G.hn, a technology for existing-wire home networking that is intended to complement Wi-Fi, has been approved for use in Smart Grid applications by the National Institute of Standards and Technologies (NIST). This follows on the heels of last summer’s Electric Power Research Institute (EPRI) report to NIST that defined the full scope of communications among electric utilities, aggregators, regulators, and home/industrial consumers that will constitute the Smart Grid. G.hn would be one contender for communications between the electric meter and home appliances and electric-vehicle charging stations that will be capable of using electricity rates broadcast to the home in order to schedule operation. Ultimately, the Smart Grid will use a wide spectrum of communications technologies to link all its stakeholders. The goals of the Smart Grid are to achieve efficiency through load leveling and to make the power grid more robust in the face of natural disasters and sabotage. (see “Smart-Grid Report Maps Opportunities For U.S. Engineers,” ED Online 21465)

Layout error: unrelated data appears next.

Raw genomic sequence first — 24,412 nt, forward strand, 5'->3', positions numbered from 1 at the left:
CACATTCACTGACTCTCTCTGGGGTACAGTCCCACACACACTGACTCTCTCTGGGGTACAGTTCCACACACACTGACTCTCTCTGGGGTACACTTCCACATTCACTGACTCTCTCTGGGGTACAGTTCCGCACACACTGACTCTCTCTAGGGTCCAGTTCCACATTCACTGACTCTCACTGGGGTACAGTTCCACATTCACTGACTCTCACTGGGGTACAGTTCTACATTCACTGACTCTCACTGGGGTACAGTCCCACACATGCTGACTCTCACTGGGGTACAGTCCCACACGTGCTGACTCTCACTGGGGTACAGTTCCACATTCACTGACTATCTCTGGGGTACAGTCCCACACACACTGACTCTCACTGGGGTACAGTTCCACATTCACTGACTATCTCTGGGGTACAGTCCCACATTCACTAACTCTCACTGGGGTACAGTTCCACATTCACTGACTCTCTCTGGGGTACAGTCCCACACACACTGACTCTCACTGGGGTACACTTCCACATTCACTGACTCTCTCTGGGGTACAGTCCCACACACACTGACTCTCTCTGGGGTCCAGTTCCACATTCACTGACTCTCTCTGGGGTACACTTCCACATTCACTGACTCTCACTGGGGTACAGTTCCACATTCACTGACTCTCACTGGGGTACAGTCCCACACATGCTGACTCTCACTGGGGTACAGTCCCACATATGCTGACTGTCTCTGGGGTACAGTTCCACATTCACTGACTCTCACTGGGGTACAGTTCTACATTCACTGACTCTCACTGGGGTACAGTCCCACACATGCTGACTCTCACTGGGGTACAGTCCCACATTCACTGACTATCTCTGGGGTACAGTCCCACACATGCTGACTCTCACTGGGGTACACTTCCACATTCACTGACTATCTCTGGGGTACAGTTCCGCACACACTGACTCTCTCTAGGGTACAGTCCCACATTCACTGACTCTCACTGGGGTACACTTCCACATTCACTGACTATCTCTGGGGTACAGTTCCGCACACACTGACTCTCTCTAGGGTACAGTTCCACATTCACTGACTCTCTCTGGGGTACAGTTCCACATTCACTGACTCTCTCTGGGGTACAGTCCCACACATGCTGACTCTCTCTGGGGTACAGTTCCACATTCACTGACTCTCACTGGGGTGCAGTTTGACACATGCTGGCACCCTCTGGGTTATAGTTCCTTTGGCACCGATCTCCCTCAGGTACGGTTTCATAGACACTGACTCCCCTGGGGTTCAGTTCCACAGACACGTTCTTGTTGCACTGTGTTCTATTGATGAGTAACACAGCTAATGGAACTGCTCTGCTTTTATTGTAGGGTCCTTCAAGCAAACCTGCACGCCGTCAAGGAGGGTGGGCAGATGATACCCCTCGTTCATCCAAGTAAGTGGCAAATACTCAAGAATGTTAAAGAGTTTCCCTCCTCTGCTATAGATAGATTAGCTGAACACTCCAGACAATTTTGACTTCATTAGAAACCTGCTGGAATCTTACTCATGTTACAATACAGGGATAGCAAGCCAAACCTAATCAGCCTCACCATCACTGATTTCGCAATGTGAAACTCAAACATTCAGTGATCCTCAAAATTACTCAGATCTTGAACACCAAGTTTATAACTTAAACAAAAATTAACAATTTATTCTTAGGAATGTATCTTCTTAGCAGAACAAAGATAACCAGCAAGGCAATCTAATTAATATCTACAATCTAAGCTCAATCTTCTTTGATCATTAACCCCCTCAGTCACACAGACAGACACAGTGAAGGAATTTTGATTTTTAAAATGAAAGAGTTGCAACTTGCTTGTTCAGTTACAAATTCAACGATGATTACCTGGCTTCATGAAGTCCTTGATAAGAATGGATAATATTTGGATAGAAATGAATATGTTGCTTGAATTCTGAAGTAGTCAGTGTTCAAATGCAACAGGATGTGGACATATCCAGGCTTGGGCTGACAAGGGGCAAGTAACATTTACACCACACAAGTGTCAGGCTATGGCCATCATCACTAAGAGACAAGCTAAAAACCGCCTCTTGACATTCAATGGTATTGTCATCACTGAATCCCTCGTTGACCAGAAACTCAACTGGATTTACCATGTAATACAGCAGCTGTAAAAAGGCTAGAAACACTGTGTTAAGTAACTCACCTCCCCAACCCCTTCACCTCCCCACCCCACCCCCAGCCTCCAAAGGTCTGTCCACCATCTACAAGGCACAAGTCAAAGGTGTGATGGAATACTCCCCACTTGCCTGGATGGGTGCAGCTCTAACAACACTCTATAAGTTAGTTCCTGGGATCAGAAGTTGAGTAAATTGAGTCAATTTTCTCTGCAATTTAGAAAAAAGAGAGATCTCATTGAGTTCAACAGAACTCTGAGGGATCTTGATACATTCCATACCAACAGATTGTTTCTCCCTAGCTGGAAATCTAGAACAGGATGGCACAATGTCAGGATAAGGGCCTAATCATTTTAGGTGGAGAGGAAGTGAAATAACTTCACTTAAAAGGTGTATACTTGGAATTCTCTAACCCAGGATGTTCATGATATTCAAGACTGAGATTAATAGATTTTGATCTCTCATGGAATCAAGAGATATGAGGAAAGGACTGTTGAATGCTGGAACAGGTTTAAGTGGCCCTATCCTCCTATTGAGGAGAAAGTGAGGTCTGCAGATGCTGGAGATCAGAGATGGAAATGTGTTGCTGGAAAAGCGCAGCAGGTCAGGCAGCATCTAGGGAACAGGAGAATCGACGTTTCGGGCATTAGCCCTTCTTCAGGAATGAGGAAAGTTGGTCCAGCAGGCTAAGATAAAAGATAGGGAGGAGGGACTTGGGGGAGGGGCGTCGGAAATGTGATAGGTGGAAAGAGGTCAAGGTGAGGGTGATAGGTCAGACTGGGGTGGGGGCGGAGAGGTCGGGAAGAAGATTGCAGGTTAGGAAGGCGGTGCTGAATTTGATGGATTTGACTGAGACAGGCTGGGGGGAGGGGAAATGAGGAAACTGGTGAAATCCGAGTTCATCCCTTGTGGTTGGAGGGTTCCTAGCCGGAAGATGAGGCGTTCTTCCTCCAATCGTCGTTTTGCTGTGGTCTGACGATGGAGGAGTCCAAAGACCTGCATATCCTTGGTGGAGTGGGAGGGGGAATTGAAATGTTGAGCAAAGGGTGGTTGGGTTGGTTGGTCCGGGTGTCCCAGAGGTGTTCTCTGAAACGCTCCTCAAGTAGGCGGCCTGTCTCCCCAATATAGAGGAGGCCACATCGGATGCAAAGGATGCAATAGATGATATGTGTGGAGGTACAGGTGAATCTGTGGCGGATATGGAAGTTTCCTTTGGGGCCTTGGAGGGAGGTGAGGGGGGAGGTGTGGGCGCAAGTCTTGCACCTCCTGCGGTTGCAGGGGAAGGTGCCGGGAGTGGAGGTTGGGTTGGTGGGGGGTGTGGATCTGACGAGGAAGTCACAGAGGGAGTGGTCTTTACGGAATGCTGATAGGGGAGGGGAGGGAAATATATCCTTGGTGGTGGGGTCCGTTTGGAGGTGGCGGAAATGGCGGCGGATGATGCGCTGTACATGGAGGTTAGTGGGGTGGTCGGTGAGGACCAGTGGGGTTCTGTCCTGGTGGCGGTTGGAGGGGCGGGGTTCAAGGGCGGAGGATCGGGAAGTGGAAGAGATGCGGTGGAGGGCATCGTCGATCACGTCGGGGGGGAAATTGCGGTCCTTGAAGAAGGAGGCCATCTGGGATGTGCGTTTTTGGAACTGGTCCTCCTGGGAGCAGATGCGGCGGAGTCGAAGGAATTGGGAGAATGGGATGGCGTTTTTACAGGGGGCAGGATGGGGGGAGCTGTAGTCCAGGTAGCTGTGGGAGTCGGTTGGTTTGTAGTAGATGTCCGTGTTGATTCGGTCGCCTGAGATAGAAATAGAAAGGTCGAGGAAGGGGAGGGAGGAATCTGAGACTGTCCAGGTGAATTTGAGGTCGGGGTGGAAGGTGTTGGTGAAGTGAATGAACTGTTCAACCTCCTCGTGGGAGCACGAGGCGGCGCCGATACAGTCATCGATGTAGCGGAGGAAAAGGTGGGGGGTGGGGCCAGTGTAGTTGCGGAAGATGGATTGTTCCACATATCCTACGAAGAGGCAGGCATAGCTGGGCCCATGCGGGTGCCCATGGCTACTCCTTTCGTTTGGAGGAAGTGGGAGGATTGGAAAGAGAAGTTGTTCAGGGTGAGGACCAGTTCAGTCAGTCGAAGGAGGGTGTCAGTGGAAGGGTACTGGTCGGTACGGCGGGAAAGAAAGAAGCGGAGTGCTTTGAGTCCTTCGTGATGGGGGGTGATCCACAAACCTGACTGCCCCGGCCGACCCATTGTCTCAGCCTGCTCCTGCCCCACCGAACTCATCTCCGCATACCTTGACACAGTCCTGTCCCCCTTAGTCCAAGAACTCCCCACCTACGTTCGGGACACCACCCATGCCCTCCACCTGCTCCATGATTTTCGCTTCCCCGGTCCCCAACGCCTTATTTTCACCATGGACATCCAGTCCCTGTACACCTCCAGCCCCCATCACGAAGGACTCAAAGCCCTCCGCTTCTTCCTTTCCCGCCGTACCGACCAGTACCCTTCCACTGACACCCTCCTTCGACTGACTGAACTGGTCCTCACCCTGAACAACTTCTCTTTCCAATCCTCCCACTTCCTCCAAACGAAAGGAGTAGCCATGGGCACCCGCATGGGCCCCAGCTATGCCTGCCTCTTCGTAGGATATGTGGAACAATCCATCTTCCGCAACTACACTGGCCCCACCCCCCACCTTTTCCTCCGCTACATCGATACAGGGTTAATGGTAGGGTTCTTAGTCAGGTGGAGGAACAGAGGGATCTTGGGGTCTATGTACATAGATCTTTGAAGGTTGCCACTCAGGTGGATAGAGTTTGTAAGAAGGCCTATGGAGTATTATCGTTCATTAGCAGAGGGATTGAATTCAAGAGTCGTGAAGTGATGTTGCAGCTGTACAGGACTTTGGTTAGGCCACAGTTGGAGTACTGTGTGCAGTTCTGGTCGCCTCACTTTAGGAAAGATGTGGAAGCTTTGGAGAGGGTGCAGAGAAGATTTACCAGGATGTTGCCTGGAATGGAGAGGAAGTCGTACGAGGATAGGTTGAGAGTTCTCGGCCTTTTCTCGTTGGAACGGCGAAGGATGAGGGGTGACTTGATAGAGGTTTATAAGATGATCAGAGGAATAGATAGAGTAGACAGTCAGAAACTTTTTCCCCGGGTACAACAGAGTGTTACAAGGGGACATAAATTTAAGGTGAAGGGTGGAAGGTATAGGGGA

G.hn targets gigabit/second data rates over in-home electrical wiring, telephone/CAT5 twisted pair, and coax. The standard specifies a single physical layer based on FFT orthogonal frequency domain multiplexing (OFDM) and low-density parity-check (LDPC) forward error correction. It is intended to notch specific frequency bands to avoid interference with amateur radio and other licensed radio services. Other mechanisms are intended to avoid interference with legacy home networking and DSL technologies. At the medium access control layer, G.hn relies on TDMA and a "domain master" that schedules Transmission Opportunities (TXOPs) that can be used by devices in the "domain."
G.hn is supported by HomeGrid Forum, a global non-profit trade group.